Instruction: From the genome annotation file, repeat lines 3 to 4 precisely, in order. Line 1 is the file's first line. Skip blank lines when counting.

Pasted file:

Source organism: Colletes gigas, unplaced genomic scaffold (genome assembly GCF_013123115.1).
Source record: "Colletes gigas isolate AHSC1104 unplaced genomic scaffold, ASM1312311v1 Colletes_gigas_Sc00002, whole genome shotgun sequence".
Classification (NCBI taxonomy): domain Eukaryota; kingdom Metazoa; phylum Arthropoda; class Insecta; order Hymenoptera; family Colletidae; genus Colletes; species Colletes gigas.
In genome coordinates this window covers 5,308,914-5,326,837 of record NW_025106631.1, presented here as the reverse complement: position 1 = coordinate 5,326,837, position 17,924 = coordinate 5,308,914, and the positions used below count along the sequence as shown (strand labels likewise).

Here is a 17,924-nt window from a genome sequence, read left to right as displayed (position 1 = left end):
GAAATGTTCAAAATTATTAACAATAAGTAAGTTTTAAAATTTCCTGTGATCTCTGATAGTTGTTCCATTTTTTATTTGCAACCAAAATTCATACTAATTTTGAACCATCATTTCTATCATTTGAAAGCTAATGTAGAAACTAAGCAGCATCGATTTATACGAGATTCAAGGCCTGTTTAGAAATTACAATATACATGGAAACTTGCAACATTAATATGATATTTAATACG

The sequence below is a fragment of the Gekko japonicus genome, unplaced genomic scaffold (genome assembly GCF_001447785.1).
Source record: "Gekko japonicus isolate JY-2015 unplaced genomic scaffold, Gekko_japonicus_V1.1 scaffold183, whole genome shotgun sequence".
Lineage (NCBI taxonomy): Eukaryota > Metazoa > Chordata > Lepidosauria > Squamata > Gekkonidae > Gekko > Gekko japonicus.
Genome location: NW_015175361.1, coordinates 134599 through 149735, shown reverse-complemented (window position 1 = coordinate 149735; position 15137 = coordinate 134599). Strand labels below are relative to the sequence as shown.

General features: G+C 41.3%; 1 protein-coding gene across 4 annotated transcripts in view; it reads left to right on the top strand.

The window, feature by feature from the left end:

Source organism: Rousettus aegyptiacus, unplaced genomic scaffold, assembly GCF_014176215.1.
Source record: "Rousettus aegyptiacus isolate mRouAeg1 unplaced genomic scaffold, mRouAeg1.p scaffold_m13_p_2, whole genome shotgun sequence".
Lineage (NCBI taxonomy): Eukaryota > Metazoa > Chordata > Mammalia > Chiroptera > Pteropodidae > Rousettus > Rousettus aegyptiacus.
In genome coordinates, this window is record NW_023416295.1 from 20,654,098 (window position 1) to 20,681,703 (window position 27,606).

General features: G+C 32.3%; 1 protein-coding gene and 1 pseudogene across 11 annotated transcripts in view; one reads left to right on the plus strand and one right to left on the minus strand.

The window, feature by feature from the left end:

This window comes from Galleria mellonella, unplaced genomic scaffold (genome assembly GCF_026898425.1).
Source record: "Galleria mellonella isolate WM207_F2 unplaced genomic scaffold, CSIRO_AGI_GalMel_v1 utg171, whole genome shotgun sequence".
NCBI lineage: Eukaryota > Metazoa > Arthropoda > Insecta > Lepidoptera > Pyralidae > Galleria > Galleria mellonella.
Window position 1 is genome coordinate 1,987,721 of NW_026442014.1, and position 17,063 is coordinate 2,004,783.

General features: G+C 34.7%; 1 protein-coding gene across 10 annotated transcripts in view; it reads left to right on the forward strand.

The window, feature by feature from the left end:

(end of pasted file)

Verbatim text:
Classification (NCBI taxonomy): domain Eukaryota; kingdom Metazoa; phylum Arthropoda; class Insecta; order Hymenoptera; family Colletidae; genus Colletes; species Colletes gigas.
In genome coordinates this window covers 5,308,914-5,326,837 of record NW_025106631.1, presented here as the reverse complement: position 1 = coordinate 5,326,837, position 17,924 = coordinate 5,308,914, and the positions used below count along the sequence as shown (strand labels likewise).